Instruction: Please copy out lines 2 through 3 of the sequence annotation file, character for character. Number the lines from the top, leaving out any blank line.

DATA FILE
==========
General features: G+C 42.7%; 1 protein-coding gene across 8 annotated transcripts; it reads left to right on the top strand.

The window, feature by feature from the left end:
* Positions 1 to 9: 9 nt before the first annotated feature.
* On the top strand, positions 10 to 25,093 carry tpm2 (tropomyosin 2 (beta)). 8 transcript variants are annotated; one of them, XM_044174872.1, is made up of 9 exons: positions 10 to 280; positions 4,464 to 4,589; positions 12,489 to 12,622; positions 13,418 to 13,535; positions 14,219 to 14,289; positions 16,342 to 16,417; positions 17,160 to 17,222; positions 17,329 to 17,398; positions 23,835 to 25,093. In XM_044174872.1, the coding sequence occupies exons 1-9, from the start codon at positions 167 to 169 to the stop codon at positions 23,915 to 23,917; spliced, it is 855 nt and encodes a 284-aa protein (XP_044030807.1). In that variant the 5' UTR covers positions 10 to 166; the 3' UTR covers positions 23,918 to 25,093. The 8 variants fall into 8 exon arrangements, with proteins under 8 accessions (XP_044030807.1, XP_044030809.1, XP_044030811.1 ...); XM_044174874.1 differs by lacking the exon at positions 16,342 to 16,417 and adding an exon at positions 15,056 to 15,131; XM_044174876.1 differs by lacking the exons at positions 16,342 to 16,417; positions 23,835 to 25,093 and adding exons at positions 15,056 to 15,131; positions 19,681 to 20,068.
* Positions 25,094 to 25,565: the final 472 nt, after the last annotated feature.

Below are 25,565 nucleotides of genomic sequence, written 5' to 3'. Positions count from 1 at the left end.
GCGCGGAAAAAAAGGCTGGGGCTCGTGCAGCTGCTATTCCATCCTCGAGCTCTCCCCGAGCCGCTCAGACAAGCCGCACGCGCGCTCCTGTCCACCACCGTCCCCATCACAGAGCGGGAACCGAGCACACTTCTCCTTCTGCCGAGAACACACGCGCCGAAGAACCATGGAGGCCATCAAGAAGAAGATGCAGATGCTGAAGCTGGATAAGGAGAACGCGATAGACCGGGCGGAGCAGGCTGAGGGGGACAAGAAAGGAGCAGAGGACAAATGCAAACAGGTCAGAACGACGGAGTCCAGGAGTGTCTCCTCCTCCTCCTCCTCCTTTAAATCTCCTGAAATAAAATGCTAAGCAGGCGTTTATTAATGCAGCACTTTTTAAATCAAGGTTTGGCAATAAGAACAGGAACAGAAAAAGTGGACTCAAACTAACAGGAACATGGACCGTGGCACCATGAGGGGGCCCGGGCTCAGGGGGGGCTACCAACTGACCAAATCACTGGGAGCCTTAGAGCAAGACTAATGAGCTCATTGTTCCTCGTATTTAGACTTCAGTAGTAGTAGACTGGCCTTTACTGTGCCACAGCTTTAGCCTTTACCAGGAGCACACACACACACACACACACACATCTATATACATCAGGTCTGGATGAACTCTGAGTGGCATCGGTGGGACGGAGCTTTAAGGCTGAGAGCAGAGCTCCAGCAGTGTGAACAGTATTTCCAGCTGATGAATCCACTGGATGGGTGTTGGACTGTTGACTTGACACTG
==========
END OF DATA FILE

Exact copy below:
The window, feature by feature from the left end:
* Positions 1 to 9: 9 nt before the first annotated feature.